I’d also urge you, however, not to casually dismiss predictions or analyses of general classes or types of problems as being meaningfully prescient about Iraq. For example, in talking about the contradictions between being an occupier and trying to create a liberal democracy, I pointed to similar tensions in the “civilizing mission” of the British Empire in Africa in the 1930-1940s. Others in the pre-March 2003 debate pointed to the specific colonial experience of the British in Iraq. These kinds of comparisons are a shorthand, but to anyone with knowledge of the histories being pointed to, they’re also fairly substantively predictive about the general range of problems that the US has faced. Or, for example, when I noted in late 2002 and early 2003 that the US was going to have to choose between hiding behind bunkers or trying to concentrate on transparent, democratic, accountable practices of administration as well as trying to accomodate local culture from the “ground up”, that’s not the kind of prediction that says, “In April 2004, there will be a suicide bomb attack”, but it is the kind of prediction that says, “If you hide behind bunkers, fail to integrate your operations into the lives of Iraqi communities, mistreat or dehumanize ordinary Iraqis, the basic stated goals of the US occupation will fail”. I really think that’s actually a pretty specific analysis of the road ahead pre-invasion, that there were important things that war planners needed to understand about the future that in hindsight (and in foresight) they clearly didn’t understand, or if they understood, ignored.

    I think your observation about predicting from here forward is a good one as well: I recommend it as an exercise for those who support the war as well. But I would note if I can make a post of the kind that you call for, a lot of it is going to be “more of the same”. This isn’t just dodging on my part: it stems from my view that the specific problems the occupation is facing are the consequence of very deep and general failures in strategic planning, not small or specific failures of a single policy or tactic. This is not a “thin” characterization of the problems on the ground at the moment: it’s a sustained argument about the nature of the problem. You can certainly disagree (in which case I would like to hear your diagnosis, with the presumable specificity that you think is required).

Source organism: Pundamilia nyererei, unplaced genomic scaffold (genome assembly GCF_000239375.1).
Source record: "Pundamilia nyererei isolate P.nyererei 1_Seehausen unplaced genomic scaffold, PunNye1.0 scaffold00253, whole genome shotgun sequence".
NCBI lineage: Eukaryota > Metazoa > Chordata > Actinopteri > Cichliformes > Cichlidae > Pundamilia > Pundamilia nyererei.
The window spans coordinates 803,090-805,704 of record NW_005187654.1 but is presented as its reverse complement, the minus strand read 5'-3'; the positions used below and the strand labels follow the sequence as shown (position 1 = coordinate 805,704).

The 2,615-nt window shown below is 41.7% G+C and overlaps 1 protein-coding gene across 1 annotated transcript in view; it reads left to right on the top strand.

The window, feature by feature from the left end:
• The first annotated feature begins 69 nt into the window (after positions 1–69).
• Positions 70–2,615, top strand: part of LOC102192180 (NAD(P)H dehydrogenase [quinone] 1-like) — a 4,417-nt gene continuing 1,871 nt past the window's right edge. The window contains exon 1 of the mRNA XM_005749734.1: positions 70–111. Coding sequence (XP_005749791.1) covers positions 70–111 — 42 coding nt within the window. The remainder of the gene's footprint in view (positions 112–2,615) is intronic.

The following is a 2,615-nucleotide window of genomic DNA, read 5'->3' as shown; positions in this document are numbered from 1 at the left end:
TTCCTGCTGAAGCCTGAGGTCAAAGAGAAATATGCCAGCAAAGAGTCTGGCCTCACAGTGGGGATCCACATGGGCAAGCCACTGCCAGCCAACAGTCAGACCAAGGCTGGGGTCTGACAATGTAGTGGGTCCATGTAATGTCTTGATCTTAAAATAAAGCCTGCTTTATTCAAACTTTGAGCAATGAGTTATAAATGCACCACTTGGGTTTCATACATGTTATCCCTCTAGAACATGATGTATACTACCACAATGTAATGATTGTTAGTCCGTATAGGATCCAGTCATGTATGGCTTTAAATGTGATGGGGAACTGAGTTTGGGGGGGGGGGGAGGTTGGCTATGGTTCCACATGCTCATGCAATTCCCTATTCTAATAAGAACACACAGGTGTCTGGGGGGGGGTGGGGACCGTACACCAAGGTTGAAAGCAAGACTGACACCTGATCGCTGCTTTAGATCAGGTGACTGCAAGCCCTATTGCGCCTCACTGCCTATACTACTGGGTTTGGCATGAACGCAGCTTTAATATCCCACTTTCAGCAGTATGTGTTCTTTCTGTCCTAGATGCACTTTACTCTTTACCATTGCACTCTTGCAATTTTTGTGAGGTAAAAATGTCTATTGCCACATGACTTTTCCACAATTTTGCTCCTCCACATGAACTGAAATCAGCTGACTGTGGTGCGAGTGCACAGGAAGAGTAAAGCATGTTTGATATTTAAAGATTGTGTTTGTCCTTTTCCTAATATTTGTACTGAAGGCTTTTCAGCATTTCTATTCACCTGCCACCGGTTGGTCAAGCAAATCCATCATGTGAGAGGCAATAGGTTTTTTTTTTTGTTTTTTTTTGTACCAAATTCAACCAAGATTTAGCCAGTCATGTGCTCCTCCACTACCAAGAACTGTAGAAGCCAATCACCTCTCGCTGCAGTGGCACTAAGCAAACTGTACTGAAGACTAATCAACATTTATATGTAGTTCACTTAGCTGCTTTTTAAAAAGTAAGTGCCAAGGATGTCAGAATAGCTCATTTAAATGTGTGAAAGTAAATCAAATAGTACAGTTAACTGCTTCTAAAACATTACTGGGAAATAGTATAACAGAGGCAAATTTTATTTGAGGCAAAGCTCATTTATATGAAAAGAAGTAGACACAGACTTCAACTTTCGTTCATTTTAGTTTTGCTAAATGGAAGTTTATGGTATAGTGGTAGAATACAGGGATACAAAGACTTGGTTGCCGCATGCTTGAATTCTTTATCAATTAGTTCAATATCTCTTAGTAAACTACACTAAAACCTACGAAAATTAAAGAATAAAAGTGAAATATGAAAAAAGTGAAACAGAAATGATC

9. David Salmanson says:

    I actually feel bad for the Army Corps of Engineers who are getting blamed for engineering “only to a level 3.” To make N.O. safer wasn’t merely a case of making the levees hgher or stronger, it would have involved dredging the Mississippi to lower the bed (which would mean redoing all te flood control locks), digging up half of NO and making it wetlands, restoring barrier islands etc. etc. etc.. The dull phrase the Corps engineer used “Cost Benefit Analysis” bascially hides the fact that NO could not be made safe from a category 5 and still be the city it was. Other cities, Miami Beach in particular are equally vulnerable. You can not build your way out of the flood plain. If history teaches us anything, it is that if you build higher levees, you just get bigger floods.

  10. Timothy Burke says:

    Yeah, I don’t mean to blame them–the “unauthorized” comment I think is just a terse reference to the profound expense of even modest improvements. But there is at least reason to think that the levees could have been improved and that the pumping stations made more reliable with sufficient investment. That’s the short-porch improvements; the deeper issues involve things like wetland restoration, etc. But yeah, there would come a point even in the best-case scenario where you couldn’t do much more to protect the city. In that case, if there’s going to be a New Orleans, there needed to be a reliable investment not in protecting it from a hurricane but in saving its people should the worst occur. What we got instead was that neither those improvements which might have helped a little were made, nor were meaningful preparations for saving human lives made that went beyond paper planning and empty scenario-play. The reports from on the ground now are just heart-breaking: a lack of resources, command-and-control completely disintegrating, total chaos. I’m sorry, but I do think that much of this is a failure rather than an inevitability. I think it’s a failure with deeper structural roots than just the current federal administration, though.

  11. bbenzon says:

    ” I think it’s a failure with deeper structural roots than just the current federal administration, though. ”

    Yes. As much as I dislike this administration, scapegoating them is not going to be helpful.

  12. David Salmanson says:

    I almost got into a fistfight last night at Bob’s Dienr with a guy who started railing about liberals. There is 40 years worth of failed planning going on. This has given me a new appreciation for the Civil Defense programs of the 50s which at least thought about how to evacuate a city in somewhat responsible manners. Why nobody commandeered airliners and busses just amazes me.